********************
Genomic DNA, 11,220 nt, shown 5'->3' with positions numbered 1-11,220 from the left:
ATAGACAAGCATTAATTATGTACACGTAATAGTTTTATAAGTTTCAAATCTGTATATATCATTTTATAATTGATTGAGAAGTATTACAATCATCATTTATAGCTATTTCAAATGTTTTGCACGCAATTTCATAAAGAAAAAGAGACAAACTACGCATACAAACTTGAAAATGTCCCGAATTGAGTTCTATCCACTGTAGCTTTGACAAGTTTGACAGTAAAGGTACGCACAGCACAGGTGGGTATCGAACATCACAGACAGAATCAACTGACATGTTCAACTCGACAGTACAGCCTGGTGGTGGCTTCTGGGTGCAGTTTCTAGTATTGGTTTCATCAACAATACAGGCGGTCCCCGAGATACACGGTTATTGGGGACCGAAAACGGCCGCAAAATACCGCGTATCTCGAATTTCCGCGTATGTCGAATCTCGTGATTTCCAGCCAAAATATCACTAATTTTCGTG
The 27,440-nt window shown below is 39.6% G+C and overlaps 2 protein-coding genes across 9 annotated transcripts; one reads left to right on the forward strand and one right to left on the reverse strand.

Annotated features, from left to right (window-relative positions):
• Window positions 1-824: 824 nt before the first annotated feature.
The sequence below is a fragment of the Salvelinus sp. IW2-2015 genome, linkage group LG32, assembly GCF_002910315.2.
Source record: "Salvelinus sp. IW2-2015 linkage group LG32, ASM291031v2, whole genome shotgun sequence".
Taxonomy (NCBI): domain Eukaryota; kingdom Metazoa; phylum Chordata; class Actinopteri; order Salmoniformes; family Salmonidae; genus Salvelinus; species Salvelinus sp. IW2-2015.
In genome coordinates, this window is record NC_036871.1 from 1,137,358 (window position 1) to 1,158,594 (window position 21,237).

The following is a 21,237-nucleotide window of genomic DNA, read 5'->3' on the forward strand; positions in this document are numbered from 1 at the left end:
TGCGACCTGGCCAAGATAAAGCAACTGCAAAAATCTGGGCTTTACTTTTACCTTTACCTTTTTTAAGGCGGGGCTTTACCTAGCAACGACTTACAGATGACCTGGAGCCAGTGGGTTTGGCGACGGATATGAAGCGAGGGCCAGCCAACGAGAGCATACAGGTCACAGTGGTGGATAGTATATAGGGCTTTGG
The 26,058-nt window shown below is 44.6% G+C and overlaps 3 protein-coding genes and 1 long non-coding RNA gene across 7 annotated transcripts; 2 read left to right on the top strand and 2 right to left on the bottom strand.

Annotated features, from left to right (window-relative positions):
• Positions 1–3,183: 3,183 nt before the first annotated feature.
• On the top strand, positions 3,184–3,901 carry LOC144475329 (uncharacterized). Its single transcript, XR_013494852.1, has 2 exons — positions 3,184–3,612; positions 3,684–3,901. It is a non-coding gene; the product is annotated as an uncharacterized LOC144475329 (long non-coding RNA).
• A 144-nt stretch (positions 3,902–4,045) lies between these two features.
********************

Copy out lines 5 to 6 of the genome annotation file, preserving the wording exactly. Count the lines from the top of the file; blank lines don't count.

• Window positions 1-824: 824 nt before the first annotated feature.
The sequence below is a fragment of the Salvelinus sp. IW2-2015 genome, linkage group LG32, assembly GCF_002910315.2.